Mazda CX-9 — A new take on the large crossover

By Jim Meachen and Ted Biederman

It's been nearly a decade since Mazda brought its three-row CX-9 crossover to market, and although it has worn quite well over the years against increasingly more sophisticated and modern competition, it was past time for a change. Mazda has answered the call with a startlingly good remake that pushes the CX-9 back to the top of its class in terms of most things a buyer wants — three useable rows of seats, a healthy and fuel-efficient engine, a high-quality interior loaded with technology, the latest in safety equipment, an engaging driving experience, and styling that will turn heads.

The new Mazda gets a sharp, rakish exterior featuring a long, sharply angled hood, bold, trapezoidal grille and sleek lines that continue the Japanese automaker’s execution of the “Kodo” styling theme.

Mazda has taken that attractive styling to an even more advanced state in the larger and more expensive CX-9. It's paramount when you buy a vehicle that you get living quarters you can not only be proud of, but that you enjoy inhabiting day in and day out for years. Mazda delivers in this regard.

Our top-of-the-line, all-wheel-drive Signature model was trimmed in gorgeous redwood colored leather and charcoal accents. The look is very near luxury, including a leather-upholstered instrument panel with matching soft-touch applications on the door panels and center console. Attractive satin nickel-finish metal trim on the dash line, center console, steering wheel, air vents and door add to the upscale look and appeal. Only the base model offers cloth seats.

Under the hood the CX-9 has discarded the previous model’s 3.6-liter V-6 in favor of a new 2.5-liter turbocharged four-cylinder that produces 227 horsepower and 310 pound-feet of torque. It’s paired with a smooth shifting six-speed automatic transmission. We found power and performance ample for all driving conditions. And the towing capacity remains the same as the outgoing V-6 at 3,500 pounds.

One of the big benefits of the turbocharged 4-cylinder is the improved gas mileage rated at 22-mpg city and 28 highway in front-wheel drive and 21/27/23 with AWD. Those numbers are among the best in the segment. And Mazda says either regular gas or 93-octane premium can be safely used in the engine. What differs is performance. Using 87-octane, the engine makes 227 horsepower while on premium it churns out 250 horses.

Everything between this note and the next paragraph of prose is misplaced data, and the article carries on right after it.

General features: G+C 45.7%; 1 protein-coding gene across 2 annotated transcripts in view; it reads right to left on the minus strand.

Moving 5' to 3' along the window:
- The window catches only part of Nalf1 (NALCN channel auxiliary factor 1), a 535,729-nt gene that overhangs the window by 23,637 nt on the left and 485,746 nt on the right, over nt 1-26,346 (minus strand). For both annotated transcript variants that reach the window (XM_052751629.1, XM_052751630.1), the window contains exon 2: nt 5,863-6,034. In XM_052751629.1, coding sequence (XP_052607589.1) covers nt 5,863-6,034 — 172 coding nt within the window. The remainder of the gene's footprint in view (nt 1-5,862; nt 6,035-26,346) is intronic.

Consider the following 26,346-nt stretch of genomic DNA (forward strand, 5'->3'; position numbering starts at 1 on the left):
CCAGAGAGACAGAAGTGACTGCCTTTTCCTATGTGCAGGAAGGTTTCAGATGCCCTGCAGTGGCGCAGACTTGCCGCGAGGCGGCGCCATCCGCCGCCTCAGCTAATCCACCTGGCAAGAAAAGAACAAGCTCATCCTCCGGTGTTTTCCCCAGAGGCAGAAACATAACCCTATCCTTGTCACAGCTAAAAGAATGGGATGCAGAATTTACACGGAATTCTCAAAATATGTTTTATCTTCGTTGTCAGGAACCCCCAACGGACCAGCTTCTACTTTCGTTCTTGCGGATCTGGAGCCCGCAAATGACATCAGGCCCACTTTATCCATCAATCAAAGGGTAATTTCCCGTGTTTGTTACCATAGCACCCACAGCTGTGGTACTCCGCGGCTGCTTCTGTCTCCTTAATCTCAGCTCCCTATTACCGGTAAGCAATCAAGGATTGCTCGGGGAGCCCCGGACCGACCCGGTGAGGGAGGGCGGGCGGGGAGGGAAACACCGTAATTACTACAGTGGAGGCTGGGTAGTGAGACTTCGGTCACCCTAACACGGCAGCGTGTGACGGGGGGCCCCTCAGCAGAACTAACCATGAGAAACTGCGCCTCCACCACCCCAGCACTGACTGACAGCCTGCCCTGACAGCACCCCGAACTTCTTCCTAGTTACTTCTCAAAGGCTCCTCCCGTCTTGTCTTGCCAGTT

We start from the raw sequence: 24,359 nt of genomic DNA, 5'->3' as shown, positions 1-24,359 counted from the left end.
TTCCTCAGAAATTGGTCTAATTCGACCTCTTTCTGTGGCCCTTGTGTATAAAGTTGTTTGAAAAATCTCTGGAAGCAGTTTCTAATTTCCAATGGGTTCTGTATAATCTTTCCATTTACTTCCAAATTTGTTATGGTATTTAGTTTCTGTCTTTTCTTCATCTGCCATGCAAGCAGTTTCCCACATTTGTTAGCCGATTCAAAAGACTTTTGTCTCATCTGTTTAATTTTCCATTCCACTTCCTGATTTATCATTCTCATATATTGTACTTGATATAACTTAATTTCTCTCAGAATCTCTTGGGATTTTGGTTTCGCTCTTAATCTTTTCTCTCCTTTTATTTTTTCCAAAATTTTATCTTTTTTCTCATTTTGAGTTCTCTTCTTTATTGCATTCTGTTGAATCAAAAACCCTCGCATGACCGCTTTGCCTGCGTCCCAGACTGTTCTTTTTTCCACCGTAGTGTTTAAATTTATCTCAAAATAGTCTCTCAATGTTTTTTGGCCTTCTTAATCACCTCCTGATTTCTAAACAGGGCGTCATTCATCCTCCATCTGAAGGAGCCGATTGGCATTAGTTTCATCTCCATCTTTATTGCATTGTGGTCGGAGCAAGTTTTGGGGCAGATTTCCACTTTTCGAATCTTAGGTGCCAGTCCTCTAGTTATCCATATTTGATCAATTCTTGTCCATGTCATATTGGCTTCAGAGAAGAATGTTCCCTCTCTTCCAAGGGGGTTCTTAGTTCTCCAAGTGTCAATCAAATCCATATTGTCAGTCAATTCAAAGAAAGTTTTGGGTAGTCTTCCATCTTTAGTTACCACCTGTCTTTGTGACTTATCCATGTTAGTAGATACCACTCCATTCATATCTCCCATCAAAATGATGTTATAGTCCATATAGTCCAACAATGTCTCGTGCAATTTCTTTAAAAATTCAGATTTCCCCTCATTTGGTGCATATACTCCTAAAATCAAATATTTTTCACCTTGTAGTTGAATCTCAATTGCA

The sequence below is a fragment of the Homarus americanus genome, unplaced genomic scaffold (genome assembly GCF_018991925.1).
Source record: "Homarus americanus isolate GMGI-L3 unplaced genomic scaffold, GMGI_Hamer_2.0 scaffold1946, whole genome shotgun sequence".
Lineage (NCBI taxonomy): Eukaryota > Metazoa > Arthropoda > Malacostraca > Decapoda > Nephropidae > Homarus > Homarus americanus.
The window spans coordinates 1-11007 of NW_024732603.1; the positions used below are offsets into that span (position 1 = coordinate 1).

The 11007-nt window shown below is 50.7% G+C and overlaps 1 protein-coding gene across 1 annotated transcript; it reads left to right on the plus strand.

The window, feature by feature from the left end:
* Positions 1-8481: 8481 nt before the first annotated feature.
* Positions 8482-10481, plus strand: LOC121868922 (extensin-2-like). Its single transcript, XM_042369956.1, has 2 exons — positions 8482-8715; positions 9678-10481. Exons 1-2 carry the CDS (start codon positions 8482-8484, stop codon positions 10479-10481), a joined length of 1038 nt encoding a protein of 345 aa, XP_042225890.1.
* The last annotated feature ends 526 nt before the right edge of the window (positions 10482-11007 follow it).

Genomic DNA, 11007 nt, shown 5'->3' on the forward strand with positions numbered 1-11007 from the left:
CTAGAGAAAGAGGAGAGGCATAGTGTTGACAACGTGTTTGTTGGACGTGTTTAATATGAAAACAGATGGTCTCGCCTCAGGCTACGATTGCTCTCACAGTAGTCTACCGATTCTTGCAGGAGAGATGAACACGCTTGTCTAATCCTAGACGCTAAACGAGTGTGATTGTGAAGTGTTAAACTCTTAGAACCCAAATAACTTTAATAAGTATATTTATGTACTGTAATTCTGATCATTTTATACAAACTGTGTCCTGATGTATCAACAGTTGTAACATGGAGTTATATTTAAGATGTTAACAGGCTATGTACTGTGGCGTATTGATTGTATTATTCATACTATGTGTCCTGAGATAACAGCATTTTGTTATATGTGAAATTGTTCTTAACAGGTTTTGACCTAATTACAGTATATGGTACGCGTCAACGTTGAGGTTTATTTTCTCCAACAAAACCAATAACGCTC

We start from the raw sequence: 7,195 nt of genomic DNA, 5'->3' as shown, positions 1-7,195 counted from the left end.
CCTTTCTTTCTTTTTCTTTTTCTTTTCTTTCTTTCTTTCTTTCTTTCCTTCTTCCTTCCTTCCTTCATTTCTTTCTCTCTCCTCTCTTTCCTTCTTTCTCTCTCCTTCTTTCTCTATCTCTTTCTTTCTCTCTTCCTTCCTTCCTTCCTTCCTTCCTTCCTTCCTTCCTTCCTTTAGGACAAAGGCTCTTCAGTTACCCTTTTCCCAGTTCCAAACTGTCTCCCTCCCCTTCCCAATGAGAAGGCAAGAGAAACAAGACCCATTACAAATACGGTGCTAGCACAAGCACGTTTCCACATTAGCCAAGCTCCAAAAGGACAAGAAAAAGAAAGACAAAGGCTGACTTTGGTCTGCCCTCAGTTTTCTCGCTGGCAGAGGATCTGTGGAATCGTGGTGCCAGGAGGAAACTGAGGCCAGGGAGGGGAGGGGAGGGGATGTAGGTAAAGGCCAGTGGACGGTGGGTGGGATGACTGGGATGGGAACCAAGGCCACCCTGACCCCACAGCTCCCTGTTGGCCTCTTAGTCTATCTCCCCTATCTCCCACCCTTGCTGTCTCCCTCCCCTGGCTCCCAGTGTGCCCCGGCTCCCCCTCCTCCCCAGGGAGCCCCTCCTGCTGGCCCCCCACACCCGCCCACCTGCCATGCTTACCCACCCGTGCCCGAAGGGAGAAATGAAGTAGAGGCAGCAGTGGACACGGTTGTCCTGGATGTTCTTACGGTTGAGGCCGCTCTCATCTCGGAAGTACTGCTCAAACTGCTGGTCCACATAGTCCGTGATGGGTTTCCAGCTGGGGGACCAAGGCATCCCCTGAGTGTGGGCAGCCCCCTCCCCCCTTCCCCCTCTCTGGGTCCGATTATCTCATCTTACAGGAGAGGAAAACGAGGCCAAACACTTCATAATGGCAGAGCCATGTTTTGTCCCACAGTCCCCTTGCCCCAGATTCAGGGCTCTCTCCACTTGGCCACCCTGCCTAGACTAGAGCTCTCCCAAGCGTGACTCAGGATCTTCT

Normally you would be happy — perhaps even thrilled — if you could find a large SUV that had all the ingredients for carrying seven passengers and cargo in reasonable comfort, and had a decent tow rating. But the CX-9, while displaying all these traits, is just darn right fun to drive, too. That's a big bonus in this segment. The electrically assisted power steering is light and accurate and the big guy is devoid of the ponderous feel offered by many competitors. The suspension is turned toward the firm side for satisfying twisting back-road driving, yet supple enough to provide the kind of luxury ride sensitive backsides expect.

Mazda offers a full range of driver-assistance systems, including blind-spot monitoring, radar-based cruise control, and lane-departure warning and correction. Only Grand Touring and Signature models get the radar-based active cruise control that makes the collision-warning system possible.

But there are some downsides and head-scratching omissions that keep the new CX-9 from being a home run. There is no second-row captain's chair option, the comfort of which many people enjoy in a bigger SUV or crossover. In addition, captain's chairs make entry and exit into the third row easier. While the front seats are well sculpted and comfortable some have complained about compromised legroom because of the narrow cockpit and awkward power seat adjustments that left the bottom cushion angle uncomfortable. (That wasn't a problem for us vertically challenged drivers).

On the infotainment front, the CX-9 is not available with AppleCarPlay or Android Auto compatibility, a serious mistake. At the same time, the Mazda Connect infotainment system was slow and hard to use. And one more thing — Mazda has elected not to offer an oversized panoramic sunroof that is now featured in virtually all competitor vehicles.

The CX-9 comes in four trim levels — Sport, Touring, Grand Touring and Signature — starting at $32,420 including destination charge. All trims can be purchased with all-wheel drive for an additional $1,800. Standard equipment across range includes LED headlights and taillights, 18-inch wheels, rear backup camera, trailer stability assist, Mazda's infotainment system with a seven-inch color display, full power accessories, and an electronic parking brake.

Our top-line Signature test car carried a price of $45,215.

Base price: $32,420; as driven, $45,215
Engine: 2.5-liter turbocharged four cylinder
Horsepower: 227 @ 5,500 rpm
Torque: 310 foot-pounds @ 2,000 rpm
Drive: all-wheel
Seating: 2/2/3
Wheelbase: 115.3 inches
Length: 199.4 inches
Curb weight: 4,054 pounds
Turning circle: 38.8 feet
Luggage capacity: 14.4 cubic feet
Cargo capacity: 71.2 cubic feet
Towing capacity: 3,500 pounds
Fuel capacity: 19 gallons (regular)
EPA rating: 21 city, 27 highway, 23 overall
0-60: 7.2 seconds
Also consider: Toyota Highlander, Honda Pilot, Ford Explorer

The Good
• Attractive styling
• Quiet, comfortable interior
• Excellent fuel economy

The Bad
• Apple CarPlay, Android Auto not available

The Ugly
• Only one engine option